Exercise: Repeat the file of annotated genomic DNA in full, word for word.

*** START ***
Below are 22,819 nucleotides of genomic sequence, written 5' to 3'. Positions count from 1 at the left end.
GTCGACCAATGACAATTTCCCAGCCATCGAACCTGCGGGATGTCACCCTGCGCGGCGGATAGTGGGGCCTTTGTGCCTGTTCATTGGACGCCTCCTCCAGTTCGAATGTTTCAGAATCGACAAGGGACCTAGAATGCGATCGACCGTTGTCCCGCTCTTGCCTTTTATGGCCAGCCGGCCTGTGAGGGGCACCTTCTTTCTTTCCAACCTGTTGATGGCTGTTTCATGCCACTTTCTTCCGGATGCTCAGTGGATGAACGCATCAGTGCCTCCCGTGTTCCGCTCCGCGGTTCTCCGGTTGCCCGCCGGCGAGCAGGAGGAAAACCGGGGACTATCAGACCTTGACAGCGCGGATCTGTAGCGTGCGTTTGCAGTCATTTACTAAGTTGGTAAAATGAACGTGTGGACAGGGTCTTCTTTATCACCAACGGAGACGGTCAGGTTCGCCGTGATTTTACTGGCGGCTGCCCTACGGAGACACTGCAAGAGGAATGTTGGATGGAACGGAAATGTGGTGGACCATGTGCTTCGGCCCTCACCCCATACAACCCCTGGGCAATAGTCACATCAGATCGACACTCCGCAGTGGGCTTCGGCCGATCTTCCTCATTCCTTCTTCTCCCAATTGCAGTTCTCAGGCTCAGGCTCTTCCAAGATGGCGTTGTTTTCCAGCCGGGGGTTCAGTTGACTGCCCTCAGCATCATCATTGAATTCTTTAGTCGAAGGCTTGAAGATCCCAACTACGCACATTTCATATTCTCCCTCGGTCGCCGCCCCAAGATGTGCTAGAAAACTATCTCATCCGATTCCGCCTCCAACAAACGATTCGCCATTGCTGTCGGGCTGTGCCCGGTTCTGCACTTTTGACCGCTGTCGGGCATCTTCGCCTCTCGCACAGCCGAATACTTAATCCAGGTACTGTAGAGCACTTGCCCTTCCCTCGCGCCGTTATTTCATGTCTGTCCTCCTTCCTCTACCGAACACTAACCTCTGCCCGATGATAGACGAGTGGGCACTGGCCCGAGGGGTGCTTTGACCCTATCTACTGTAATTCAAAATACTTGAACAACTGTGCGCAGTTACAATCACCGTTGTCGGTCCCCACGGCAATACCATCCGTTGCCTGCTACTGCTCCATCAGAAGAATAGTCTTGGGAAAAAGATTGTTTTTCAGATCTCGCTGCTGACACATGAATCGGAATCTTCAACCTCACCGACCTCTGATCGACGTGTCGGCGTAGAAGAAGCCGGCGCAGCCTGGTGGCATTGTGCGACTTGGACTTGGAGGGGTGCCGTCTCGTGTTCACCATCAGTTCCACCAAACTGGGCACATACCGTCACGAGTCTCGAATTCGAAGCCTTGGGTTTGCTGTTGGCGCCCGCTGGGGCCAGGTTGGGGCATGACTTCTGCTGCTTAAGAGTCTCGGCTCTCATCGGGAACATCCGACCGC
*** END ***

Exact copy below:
Below are 22,819 nucleotides of genomic sequence, written 5' to 3'. Positions count from 1 at the left end.
GTCGACCAATGACAATTTCCCAGCCATCGAACCTGCGGGATGTCACCCTGCGCGGCGGATAGTGGGGCCTTTGTGCCTGTTCATTGGACGCCTCCTCCAGTTCGAATGTTTCAGAATCGACAAGGGACCTAGAATGCGATCGACCGTTGTCCCGCTCTTGCCTTTTATGGCCAGCCGGCCTGTGAGGGGCACCTTCTTTCTTTCCAACCTGTTGATGGCTGTTTCATGCCACTTTCTTCCGGATGCTCAGTGGATGAACGCATCAGTGCCTCCCGTGTTCCGCTCCGCGGTTCTCCGGTTGCCCGCCGGCGAGCAGGAGGAAAACCGGGGACTATCAGACCTTGACAGCGCGGATCTGTAGCGTGCGTTTGCAGTCATTTACTAAGTTGGTAAAATGAACGTGTGGACAGGGTCTTCTTTATCACCAACGGAGACGGTCAGGTTCGCCGTGATTTTACTGGCGGCTGCCCTACGGAGACACTGCAAGAGGAATGTTGGATGGAACGGAAATGTGGTGGACCATGTGCTTCGGCCCTCACCCCATACAACCCCTGGGCAATAGTCACATCAGATCGACACTCCGCAGTGGGCTTCGGCCGATCTTCCTCATTCCTTCTTCTCCCAATTGCAGTTCTCAGGCTCAGGCTCTTCCAAGATGGCGTTGTTTTCCAGCCGGGGGTTCAGTTGACTGCCCTCAGCATCATCATTGAATTCTTTAGTCGAAGGCTTGAAGATCCCAACTACGCACATTTCATATTCTCCCTCGGTCGCCGCCCCAAGATGTGCTAGAAAACTATCTCATCCGATTCCGCCTCCAACAAACGATTCGCCATTGCTGTCGGGCTGTGCCCGGTTCTGCACTTTTGACCGCTGTCGGGCATCTTCGCCTCTCGCACAGCCGAATACTTAATCCAGGTACTGTAGAGCACTTGCCCTTCCCTCGCGCCGTTATTTCATGTCTGTCCTCCTTCCTCTACCGAACACTAACCTCTGCCCGATGATAGACGAGTGGGCACTGGCCCGAGGGGTGCTTTGACCCTATCTACTGTAATTCAAAATACTTGAACAACTGTGCGCAGTTACAATCACCGTTGTCGGTCCCCACGGCAATACCATCCGTTGCCTGCTACTGCTCCATCAGAAGAATAGTCTTGGGAAAAAGATTGTTTTTCAGATCTCGCTGCTGACACATGAATCGGAATCTTCAACCTCACCGACCTCTGATCGACGTGTCGGCGTAGAAGAAGCCGGCGCAGCCTGGTGGCATTGTGCGACTTGGACTTGGAGGGGTGCCGTCTCGTGTTCACCATCAGTTCCACCAAACTGGGCACATACCGTCACGAGTCTCGAATTCGAAGCCTTGGGTTTGCTGTTGGCGCCCGCTGGGGCCAGGTTGGGGCATGACTTCTGCTGCTTAAGAGTCTCGGCTCTCATCGGGAACATCCGACCGC